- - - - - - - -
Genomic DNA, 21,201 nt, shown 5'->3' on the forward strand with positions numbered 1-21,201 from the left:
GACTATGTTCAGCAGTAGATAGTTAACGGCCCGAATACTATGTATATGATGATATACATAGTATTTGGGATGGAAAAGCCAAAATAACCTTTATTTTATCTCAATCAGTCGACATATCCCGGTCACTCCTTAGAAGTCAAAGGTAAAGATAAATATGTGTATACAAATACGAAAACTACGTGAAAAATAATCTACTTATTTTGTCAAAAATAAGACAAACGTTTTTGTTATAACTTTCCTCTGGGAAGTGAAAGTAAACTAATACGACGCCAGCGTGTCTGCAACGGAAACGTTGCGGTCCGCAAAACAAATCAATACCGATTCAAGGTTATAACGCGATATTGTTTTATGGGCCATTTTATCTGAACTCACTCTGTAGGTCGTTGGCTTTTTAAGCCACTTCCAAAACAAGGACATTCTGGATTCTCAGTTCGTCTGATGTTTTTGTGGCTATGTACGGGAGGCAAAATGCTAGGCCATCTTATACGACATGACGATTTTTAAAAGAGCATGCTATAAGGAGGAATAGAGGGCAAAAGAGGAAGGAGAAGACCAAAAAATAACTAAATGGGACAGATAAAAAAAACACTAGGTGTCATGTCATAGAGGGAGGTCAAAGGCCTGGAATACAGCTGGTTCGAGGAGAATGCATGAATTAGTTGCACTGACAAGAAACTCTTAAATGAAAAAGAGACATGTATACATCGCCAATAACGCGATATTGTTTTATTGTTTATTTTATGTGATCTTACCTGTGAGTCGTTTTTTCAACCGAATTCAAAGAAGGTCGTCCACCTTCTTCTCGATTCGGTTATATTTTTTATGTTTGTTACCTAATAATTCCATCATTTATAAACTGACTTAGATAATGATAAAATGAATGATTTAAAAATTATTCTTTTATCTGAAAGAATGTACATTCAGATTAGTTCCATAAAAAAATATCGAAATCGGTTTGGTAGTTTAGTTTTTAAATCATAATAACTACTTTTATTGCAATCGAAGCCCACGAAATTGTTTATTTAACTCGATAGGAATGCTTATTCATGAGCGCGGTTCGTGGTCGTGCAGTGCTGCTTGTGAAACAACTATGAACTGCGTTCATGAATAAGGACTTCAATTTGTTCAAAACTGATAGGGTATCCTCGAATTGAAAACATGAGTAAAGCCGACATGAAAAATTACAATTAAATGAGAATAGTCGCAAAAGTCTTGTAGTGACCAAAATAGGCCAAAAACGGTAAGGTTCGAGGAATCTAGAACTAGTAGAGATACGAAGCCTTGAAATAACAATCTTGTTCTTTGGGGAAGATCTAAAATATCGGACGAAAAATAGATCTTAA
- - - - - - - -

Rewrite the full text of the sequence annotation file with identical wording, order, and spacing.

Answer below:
Genomic DNA, 21,201 nt, shown 5'->3' on the forward strand with positions numbered 1-21,201 from the left:
GACTATGTTCAGCAGTAGATAGTTAACGGCCCGAATACTATGTATATGATGATATACATAGTATTTGGGATGGAAAAGCCAAAATAACCTTTATTTTATCTCAATCAGTCGACATATCCCGGTCACTCCTTAGAAGTCAAAGGTAAAGATAAATATGTGTATACAAATACGAAAACTACGTGAAAAATAATCTACTTATTTTGTCAAAAATAAGACAAACGTTTTTGTTATAACTTTCCTCTGGGAAGTGAAAGTAAACTAATACGACGCCAGCGTGTCTGCAACGGAAACGTTGCGGTCCGCAAAACAAATCAATACCGATTCAAGGTTATAACGCGATATTGTTTTATGGGCCATTTTATCTGAACTCACTCTGTAGGTCGTTGGCTTTTTAAGCCACTTCCAAAACAAGGACATTCTGGATTCTCAGTTCGTCTGATGTTTTTGTGGCTATGTACGGGAGGCAAAATGCTAGGCCATCTTATACGACATGACGATTTTTAAAAGAGCATGCTATAAGGAGGAATAGAGGGCAAAAGAGGAAGGAGAAGACCAAAAAATAACTAAATGGGACAGATAAAAAAAACACTAGGTGTCATGTCATAGAGGGAGGTCAAAGGCCTGGAATACAGCTGGTTCGAGGAGAATGCATGAATTAGTTGCACTGACAAGAAACTCTTAAATGAAAAAGAGACATGTATACATCGCCAATAACGCGATATTGTTTTATTGTTTATTTTATGTGATCTTACCTGTGAGTCGTTTTTTCAACCGAATTCAAAGAAGGTCGTCCACCTTCTTCTCGATTCGGTTATATTTTTTATGTTTGTTACCTAATAATTCCATCATTTATAAACTGACTTAGATAATGATAAAATGAATGATTTAAAAATTATTCTTTTATCTGAAAGAATGTACATTCAGATTAGTTCCATAAAAAAATATCGAAATCGGTTTGGTAGTTTAGTTTTTAAATCATAATAACTACTTTTATTGCAATCGAAGCCCACGAAATTGTTTATTTAACTCGATAGGAATGCTTATTCATGAGCGCGGTTCGTGGTCGTGCAGTGCTGCTTGTGAAACAACTATGAACTGCGTTCATGAATAAGGACTTCAATTTGTTCAAAACTGATAGGGTATCCTCGAATTGAAAACATGAGTAAAGCCGACATGAAAAATTACAATTAAATGAGAATAGTCGCAAAAGTCTTGTAGTGACCAAAATAGGCCAAAAACGGTAAGGTTCGAGGAATCTAGAACTAGTAGAGATACGAAGCCTTGAAATAACAATCTTGTTCTTTGGGGAAGATCTAAAATATCGGACGAAAAATAGATCTTAA